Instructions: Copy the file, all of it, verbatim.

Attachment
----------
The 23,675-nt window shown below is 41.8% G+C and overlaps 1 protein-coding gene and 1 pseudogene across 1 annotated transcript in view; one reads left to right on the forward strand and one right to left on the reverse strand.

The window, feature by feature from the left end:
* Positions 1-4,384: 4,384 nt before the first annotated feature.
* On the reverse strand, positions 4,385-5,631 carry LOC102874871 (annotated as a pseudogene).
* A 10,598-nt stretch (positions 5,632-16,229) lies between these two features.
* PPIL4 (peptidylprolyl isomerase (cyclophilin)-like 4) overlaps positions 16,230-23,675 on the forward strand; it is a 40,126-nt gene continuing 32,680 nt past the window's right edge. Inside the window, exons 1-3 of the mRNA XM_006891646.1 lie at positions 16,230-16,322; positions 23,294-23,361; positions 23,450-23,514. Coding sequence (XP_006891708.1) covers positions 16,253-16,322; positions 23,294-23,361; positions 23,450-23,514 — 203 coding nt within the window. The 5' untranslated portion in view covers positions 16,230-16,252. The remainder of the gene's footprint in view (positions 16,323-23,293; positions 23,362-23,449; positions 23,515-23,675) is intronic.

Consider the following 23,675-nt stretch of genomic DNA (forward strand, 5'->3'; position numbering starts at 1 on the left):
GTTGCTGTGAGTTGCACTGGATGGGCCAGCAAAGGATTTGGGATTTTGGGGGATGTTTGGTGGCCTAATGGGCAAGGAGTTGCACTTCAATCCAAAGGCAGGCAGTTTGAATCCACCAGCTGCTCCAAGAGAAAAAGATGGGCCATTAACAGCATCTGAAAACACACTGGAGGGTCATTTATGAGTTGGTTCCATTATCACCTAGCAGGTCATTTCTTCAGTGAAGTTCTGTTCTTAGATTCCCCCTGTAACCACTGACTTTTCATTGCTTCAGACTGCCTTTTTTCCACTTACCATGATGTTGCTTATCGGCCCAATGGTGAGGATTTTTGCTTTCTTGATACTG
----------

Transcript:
The 23,675-nt window shown below is 41.8% G+C and overlaps 1 protein-coding gene and 1 pseudogene across 1 annotated transcript in view; one reads left to right on the forward strand and one right to left on the reverse strand.

The window, feature by feature from the left end:
* Positions 1-4,384: 4,384 nt before the first annotated feature.
* On the reverse strand, positions 4,385-5,631 carry LOC102874871 (annotated as a pseudogene).
* A 10,598-nt stretch (positions 5,632-16,229) lies between these two features.
* PPIL4 (peptidylprolyl isomerase (cyclophilin)-like 4) overlaps positions 16,230-23,675 on the forward strand; it is a 40,126-nt gene continuing 32,680 nt past the window's right edge. Inside the window, exons 1-3 of the mRNA XM_006891646.1 lie at positions 16,230-16,322; positions 23,294-23,361; positions 23,450-23,514. Coding sequence (XP_006891708.1) covers positions 16,253-16,322; positions 23,294-23,361; positions 23,450-23,514 — 203 coding nt within the window. The 5' untranslated portion in view covers positions 16,230-16,252. The remainder of the gene's footprint in view (positions 16,323-23,293; positions 23,362-23,449; positions 23,515-23,675) is intronic.

Consider the following 23,675-nt stretch of genomic DNA (forward strand, 5'->3'; position numbering starts at 1 on the left):
GTTGCTGTGAGTTGCACTGGATGGGCCAGCAAAGGATTTGGGATTTTGGGGGATGTTTGGTGGCCTAATGGGCAAGGAGTTGCACTTCAATCCAAAGGCAGGCAGTTTGAATCCACCAGCTGCTCCAAGAGAAAAAGATGGGCCATTAACAGCATCTGAAAACACACTGGAGGGTCATTTATGAGTTGGTTCCATTATCACCTAGCAGGTCATTTCTTCAGTGAAGTTCTGTTCTTAGATTCCCCCTGTAACCACTGACTTTTCATTGCTTCAGACTGCCTTTTTTCCACTTACCATGATGTTGCTTATCGGCCCAATGGTGAGGATTTTTGCTTTCTTGATACTG